Satellite tracking large numbers of individuals to infer population level dispersal and core areas for the protection of an endangered species
Article first published online: 20 MAR 2013
© 2013 John Wiley & Sons Ltd
Diversity and Distributions
Volume 19, Issue 7, pages 834–844, July 2013
How to Cite
Schofield, G., Dimadi, A., Fossette, S., Katselidis, K. A., Koutsoubas, D., Lilley, M. K. S., Luckman, A., Pantis, J. D., Karagouni, A. D., Hays, G. C. (2013), Satellite tracking large numbers of individuals to infer population level dispersal and core areas for the protection of an endangered species. Diversity and Distributions, 19: 834–844. doi: 10.1111/ddi.12077
- Issue published online: 13 JUN 2013
- Article first published online: 20 MAR 2013
- AXA Research Fund
- Boyd Lyon Sea Turtle Fund
- British Chelonia Group
- Peoples Trust for Endangered Species
- Project Aware
- Swansea University
- Adaptive behaviour;
- conservation management;
- predictive models;
- sample size;
- spatial ecology;
Tracking the dispersal patterns and habitat use of migratory species is necessary to delineate optimal areas for protection, with large sample sizes being more representative of the population. Here, we examine the dispersal patterns of a key Mediterranean loggerhead turtle (Caretta caretta) breeding population to identify priority foraging sites for protection.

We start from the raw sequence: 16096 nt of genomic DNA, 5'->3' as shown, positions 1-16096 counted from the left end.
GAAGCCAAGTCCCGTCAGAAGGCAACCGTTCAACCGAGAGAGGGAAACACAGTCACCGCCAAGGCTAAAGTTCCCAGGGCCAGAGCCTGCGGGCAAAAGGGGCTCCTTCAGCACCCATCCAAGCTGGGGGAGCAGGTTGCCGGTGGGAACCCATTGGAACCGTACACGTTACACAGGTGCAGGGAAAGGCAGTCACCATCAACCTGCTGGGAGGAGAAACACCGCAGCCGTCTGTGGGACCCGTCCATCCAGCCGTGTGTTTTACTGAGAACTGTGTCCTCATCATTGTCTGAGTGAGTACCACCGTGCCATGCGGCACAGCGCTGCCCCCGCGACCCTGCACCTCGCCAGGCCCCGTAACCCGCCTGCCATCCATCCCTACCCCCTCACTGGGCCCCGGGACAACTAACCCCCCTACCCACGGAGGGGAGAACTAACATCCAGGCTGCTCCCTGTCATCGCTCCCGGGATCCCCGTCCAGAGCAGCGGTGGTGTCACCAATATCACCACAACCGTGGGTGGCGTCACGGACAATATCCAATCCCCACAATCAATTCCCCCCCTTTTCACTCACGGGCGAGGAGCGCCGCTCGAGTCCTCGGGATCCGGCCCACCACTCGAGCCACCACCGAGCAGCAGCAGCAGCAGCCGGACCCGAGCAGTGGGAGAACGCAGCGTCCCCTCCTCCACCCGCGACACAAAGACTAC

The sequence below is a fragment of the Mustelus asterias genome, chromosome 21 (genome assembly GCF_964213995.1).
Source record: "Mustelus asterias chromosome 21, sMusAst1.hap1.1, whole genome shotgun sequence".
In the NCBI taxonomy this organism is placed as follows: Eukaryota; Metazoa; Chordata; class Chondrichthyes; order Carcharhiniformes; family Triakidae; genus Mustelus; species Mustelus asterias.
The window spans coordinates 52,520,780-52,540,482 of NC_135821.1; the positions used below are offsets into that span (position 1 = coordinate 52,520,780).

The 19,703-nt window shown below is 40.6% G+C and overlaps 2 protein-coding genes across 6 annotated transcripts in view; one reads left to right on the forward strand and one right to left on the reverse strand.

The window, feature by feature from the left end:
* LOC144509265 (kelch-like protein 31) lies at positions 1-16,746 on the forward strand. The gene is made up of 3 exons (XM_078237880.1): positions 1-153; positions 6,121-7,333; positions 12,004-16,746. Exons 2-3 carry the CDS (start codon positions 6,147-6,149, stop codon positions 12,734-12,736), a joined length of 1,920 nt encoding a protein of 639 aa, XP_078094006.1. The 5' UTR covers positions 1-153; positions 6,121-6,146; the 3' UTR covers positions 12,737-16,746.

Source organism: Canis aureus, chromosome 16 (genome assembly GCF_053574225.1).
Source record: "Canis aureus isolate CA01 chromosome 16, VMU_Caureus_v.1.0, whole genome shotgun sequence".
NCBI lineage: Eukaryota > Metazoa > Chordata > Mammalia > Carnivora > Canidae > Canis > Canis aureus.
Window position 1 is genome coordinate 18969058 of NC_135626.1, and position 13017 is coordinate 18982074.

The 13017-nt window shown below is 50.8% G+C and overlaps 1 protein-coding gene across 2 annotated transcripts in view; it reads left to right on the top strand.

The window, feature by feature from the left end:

Zakynthos Island, Greece and the wider Mediterranean.
We examined the dispersal patterns and foraging sites of 75 adult loggerheads (n = 38 males and 37 females) tracked from the breeding area of Zakynthos Island (Greece) from 2004 to 2011. We then combined our data with published sea turtle literature to identify key foraging sites for protection.
While both males and females exhibited similar dispersal patterns, about 25% males remained < 100 km of Zakynthos, whereas all females (except one) migrated > 200 km. Integration of our data with the wider literature isolated 10 core sites in proximity to existing protected areas, which could potentially protect 64% of the Zakynthos population, while five sites support individuals from at least 10 other loggerhead breeding populations.
Due to the widespread availability of neritic foraging grounds across the Mediterranean, sea turtles from Zakynthos exhibit disparate dispersal patterns. However, protecting only a few objectively defined important sites can encompass a large proportion of the foraging areas used and hence have considerable conservation benefit.